Denpasar, Bali (ANTARA) - The Ministry of Energy and Mineral Resources started to socialize the electric motorbike conversion program, targeting 10 cities, namely Denpasar, Surabaya, Yogyakarta, Semarang, Bandung, Medan, Mataram, Kupang, Balikpapan, and Makassar.

Head of the Ministry's Electricity Testing Survey Center for New, Renewable Energy, and Energy Conservation, Senda Hurmuzan Kanam, said the socialization aimed to pursue the conversion target of 50 thousand units of fuel-based motorbikes into electric motorbikes.

"The purpose of this activity is to increase public interest in converting their fuel-based motorbikes into electric motorbikes by knowing the conversion process and issuance of electric vehicle certificates, which can later be seen at the coaching clinic at this socialization event," he stated in Denpasar on Sunday.

In the socialization held at Niti Mandala Renon Field, the ministry also invited related communities to the conversion of electric motorbikes and also allowed visitors to experience driving an electric motorbike, he continued.

Kanam conveyed that this conversion program was carried out by the government to reduce greenhouse gas emissions and achieve the net zero emission target by 2060.

He explained that the main reason for the government's decision to convert fuel-based motorcycles is because the population of fuel-based motorcycles is more than 120 million units and the growth trend is reaching 5–6 percent per year.

"Regarding emissions, every one liter of fuel produces 2.5 kilograms of emissions. If we have 120 million motorcycles, the emissions are around 300 million kilograms per day. In terms of potential fuel savings, it can reach 51.6 million barrels/year assuming one motorcycle could save 354 liters/year of fuel and reduce emissions by 0.7 tons of CO2/year," he disclosed.

Moreover, he said that the conversion program has a target of converting six million units by 2030.

To support this, the government will subsidize Rp7 million for motorbike owners to convert their conventional motorbikes to electric motorbikes, with an actual cost of Rp15 million, Kanam mentioned.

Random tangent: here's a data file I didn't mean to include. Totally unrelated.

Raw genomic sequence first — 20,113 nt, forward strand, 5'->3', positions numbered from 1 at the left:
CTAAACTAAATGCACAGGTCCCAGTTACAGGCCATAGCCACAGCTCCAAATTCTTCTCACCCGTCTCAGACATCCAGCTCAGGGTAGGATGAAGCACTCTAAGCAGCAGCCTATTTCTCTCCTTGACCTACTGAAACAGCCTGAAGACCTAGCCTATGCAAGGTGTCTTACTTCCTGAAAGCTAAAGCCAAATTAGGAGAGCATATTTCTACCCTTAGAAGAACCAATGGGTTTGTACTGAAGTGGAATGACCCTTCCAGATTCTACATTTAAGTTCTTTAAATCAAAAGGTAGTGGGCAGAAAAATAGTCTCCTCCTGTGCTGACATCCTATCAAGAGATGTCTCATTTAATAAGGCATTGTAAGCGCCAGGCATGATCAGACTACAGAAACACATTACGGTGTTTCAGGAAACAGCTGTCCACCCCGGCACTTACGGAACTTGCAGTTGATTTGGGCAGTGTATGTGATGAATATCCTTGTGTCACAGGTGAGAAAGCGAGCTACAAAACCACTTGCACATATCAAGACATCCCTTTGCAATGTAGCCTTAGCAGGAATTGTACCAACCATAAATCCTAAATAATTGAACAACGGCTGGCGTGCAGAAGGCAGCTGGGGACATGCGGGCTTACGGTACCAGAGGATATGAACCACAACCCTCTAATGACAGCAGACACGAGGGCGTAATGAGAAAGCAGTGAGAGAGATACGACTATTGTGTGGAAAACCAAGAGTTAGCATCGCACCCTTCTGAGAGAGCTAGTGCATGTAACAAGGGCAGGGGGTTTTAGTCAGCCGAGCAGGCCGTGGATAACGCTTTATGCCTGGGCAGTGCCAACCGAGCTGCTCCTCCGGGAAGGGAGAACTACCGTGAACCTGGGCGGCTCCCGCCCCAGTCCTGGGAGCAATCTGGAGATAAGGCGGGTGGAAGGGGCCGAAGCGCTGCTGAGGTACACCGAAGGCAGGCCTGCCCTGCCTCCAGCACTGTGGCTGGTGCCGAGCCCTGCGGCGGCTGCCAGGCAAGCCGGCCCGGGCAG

This subsidy fund is channeled through a certified conversion workshop and will be recorded on the Electric Motor Conversion digital platform, he added.

Apart from that, the government also offers another scheme, namely the conversion of a battery swap, which is considered to be able to reduce the cost of conversion even more because the battery, as a more expensive component, belongs to the provider, not the motorbike owner.

"Batteries are owned by battery swap providers and are not charged to consumers or motorcycle owners. In addition, the waiting time for charging the battery is very fast because an empty battery can be swapped with a full battery at the Public Electric Vehicle Battery Exchange Station (SPBKLU)," Kanam noted.

The existence of these two alternatives is expected to be able to attract public interest and also encourage the development of the main component industries, namely micro, small, and medium enterprises (MSMEs) conversion and service workshops, metal smelting, and battery waste management, as well as employment development, namely electric motorbike conversion technicians.

Related news: Jokowi promises electric vehicles for vocational school in Bengkulu
Related news: West Java potentially becomes RI's first region to switch to EVs: BI
Related news: MSME-converted electric scooter a good start: minister

Translator: Ni Putu Putri M, Resinta S
Editor: Azis Kurmala
Copyright © ANTARA 2023